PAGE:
Gravel Worlds Wrap-up as Experienced by a Team USA Chemistry Professor
2022 UCI GRAVEL WORLD CHAMPIONSHIPS
A CHEMISTRY PROFESSOR'S / TEAM USA RIDER'S RACE EXPERIENCE
My UCI Gravel Worlds report is delayed a few weeks as I caught Covid (again) on the return trip after two buses, a train, and two airplanes: lots of exposure. But, this has given me time to digest everything and read other riders’ opinions on the first ever UCI-sanctioned gravel world championship. In the lead up and post race analyses, the questions seemed to focus on three things: 1. the distance, 2. was it “gravely” enough, and 3. the format, with separate men’s and women’s races. These could all be wrapped up into one big question: What is gravel racing? I don’t think there is a single answer and it’s worth remembering that we’ve literally reinvented the wheel here. The first “road” races were over long stretches of gravel…on single speeds…with tubulars (probably 32 slicks!).
But first, something less controversial—just Italy—it was like living in a postcard for a week.
I arrived 5 days early to get over jet lag and it was absolutely worth it. The course was well-marked for pre-riding and over 3 days I saw pretty much all of it. Vicenza butts up against the foothills of northern Italy, but most of the course was a flat run southeast to Padua, then a turn to the north towards Cittadella. Rivers, canals and levees made this a lot like South Florida, but with much more accommodating drivers. I’m excited that next year will also be in Italy and I’ll be a little bit more prepared for their style of course, which brings me to a good jumping off point to discuss the race.
The best assessment I read was from Australian Nathan Haas, a former roadie, now professional gravel rider: “If the European flavour of gravel is a little different, that’s cool. I like hamburgers in the States, and I also like Italian pasta. It’s good to have different flavours.” Even with the food analogy, there is so much variation in American gravel racing, I don’t think you can even truly define an “American” style of gravel race. Distances vary from 100 km to 300 miles, they’re hilly, or flat, no sag/domestiques or anything goes. The much debated “spirit of gravel” seems to be that there’s no definition of what exactly a gravel race is. And that’s a good thing, because anyone can get a group of people together, go ride whatever loop they want and call it a race or an anti-race.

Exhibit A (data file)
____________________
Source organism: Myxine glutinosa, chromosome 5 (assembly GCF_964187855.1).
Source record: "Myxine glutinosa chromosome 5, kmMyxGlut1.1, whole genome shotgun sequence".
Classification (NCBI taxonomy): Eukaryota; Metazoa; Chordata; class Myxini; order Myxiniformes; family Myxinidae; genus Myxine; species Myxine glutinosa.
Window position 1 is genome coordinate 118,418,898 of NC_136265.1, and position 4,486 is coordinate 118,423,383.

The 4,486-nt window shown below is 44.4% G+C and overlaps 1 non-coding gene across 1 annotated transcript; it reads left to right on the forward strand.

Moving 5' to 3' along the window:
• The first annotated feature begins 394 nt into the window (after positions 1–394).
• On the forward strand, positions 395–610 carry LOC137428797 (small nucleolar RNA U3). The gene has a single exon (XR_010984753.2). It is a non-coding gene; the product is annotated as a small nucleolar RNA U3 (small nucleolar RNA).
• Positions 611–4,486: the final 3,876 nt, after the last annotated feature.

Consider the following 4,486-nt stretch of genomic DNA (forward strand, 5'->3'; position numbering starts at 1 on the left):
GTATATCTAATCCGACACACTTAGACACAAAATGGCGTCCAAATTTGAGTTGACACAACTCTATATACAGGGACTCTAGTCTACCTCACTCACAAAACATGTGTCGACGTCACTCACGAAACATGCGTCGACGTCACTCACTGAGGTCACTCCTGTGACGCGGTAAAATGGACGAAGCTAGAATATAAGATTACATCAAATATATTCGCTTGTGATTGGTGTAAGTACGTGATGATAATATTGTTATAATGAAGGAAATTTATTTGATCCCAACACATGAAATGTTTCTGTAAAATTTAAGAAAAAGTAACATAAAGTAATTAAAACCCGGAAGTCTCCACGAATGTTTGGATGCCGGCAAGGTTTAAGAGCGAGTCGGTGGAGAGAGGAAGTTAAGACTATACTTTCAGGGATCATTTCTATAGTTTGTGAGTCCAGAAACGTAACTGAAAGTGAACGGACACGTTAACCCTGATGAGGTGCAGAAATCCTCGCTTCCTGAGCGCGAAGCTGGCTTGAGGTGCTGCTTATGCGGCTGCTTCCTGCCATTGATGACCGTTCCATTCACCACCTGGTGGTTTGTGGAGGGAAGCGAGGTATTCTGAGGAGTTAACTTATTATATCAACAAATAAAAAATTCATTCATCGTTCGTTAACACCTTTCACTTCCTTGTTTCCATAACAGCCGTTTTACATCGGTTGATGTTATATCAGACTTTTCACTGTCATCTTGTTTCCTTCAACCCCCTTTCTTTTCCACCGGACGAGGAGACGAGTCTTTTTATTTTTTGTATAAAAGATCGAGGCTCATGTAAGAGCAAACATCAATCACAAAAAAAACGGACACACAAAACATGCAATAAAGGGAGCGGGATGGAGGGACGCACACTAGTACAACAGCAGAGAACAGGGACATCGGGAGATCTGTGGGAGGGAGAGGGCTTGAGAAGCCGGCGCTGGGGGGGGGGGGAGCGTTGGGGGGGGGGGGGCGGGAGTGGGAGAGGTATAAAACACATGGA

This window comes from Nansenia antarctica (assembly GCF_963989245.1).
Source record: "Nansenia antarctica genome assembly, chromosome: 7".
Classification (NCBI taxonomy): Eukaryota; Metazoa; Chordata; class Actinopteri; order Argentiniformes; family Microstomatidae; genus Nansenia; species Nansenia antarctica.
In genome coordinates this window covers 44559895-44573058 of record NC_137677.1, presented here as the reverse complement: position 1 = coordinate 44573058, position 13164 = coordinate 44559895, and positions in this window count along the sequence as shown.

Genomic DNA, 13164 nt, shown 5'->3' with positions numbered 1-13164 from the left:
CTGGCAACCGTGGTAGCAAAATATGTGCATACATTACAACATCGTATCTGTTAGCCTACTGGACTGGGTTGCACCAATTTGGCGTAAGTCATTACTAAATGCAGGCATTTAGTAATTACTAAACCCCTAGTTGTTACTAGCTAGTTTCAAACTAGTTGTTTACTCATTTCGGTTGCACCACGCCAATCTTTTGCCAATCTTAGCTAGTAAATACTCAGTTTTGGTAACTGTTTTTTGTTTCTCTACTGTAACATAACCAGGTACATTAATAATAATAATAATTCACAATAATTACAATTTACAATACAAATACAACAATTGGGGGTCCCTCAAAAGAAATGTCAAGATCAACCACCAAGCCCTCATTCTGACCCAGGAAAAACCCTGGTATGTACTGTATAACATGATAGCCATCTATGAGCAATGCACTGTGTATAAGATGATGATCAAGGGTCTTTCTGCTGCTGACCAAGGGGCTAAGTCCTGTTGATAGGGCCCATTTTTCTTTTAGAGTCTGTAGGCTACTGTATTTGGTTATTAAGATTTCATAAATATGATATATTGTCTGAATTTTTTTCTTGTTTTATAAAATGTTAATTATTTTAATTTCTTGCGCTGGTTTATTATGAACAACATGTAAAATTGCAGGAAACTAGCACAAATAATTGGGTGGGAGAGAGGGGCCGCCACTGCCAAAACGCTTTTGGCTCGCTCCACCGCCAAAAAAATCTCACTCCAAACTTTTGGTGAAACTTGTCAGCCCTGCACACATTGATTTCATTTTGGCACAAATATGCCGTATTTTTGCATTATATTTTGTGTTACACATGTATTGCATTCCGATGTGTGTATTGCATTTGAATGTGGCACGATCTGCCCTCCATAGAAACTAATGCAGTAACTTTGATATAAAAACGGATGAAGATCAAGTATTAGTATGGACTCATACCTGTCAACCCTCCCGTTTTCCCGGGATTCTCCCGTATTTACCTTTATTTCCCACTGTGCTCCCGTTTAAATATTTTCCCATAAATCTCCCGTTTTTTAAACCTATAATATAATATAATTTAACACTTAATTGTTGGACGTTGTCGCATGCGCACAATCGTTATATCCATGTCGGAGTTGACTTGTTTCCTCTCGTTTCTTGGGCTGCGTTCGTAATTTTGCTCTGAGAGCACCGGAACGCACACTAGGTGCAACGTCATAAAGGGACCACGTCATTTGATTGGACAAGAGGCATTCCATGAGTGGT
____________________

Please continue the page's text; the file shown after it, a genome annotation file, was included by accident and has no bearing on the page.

Despite some teething issues with running this event for the first time, I thought the race was successfully executed with worthy winners. On the men’s side, the winner was Gianni Vermeersch, a roadie with a cyclocross background. The women’s race was won by Pauline Ferrand-Prévot, MTB world-champion several times over. The course was good and the split-day format gave each group their own event. That said, there’s always room for improvement with the distance and route of the women’s race points that could be addressed.
1. DISTANCE REVEIW
Pro/Elite men raced 194 km, ‘young’ Masters raced 166 km, while older Masters and women raced 140 km. The top spots in the women’s race were decided well before the end of the 140 km, but that doesn’t mean that the distance was ideal. They missed out on the shorter Cittadella loop, which in addition to some picturesque gravel and singletrack, had more spectators than the point-to-point portion of the course. They and the fans deserved to have that experience. In the men’s race, the distances were fine, with 120 and 103 miles being more than enough to sort out elite and amateur riders, respectively. Grade: B- (do better for the women next year)
2. GRAVEL CONTENT REVIEW ( was the race "Gravely" enough )
I don’t think there is a definition of what constitutes a “gravel” race. 30% feels like a minimum, but others might argue 50% or more. This race had at least 70% unpaved, which included everything from dirt to loose gravel to cobbles to hard-packed/groomed gravel. It was “gravely” enough. A lot of the course felt like South Florida gravel, as we rode on levees, through farmlands, fields and even some grassy sections. I felt totally at home on these sections and was able to make up time after getting dropped into the second group after the initial two short, but very steep, climbs.
3. SPLIT FORMAT REVIEW
The spectator in me loved this and it felt like an advancement for women’s racing as they got a completely separate race, at least for the pro/elite women. The older Masters men should be moved to the second day giving the women a stand-alone event. This probably changes the strategy for some women racers, but for the better I would argue.
This coming year I’ll be focusing more on gravel, taking in some of the bigger US events, and hopefully a couple of overseas races. I hope to take a crack at THE Gravel Worlds® in Lincoln Nebraska. With Rule #9 stating, “NO OUTSIDE SUPPORT,” this is a different take altogether (UCI Gravel Worlds had 9 feed zones, with support crews bringing extra wheels in addition to hydration and calories). Quite a different take on two events with “gravel + worlds” in their name.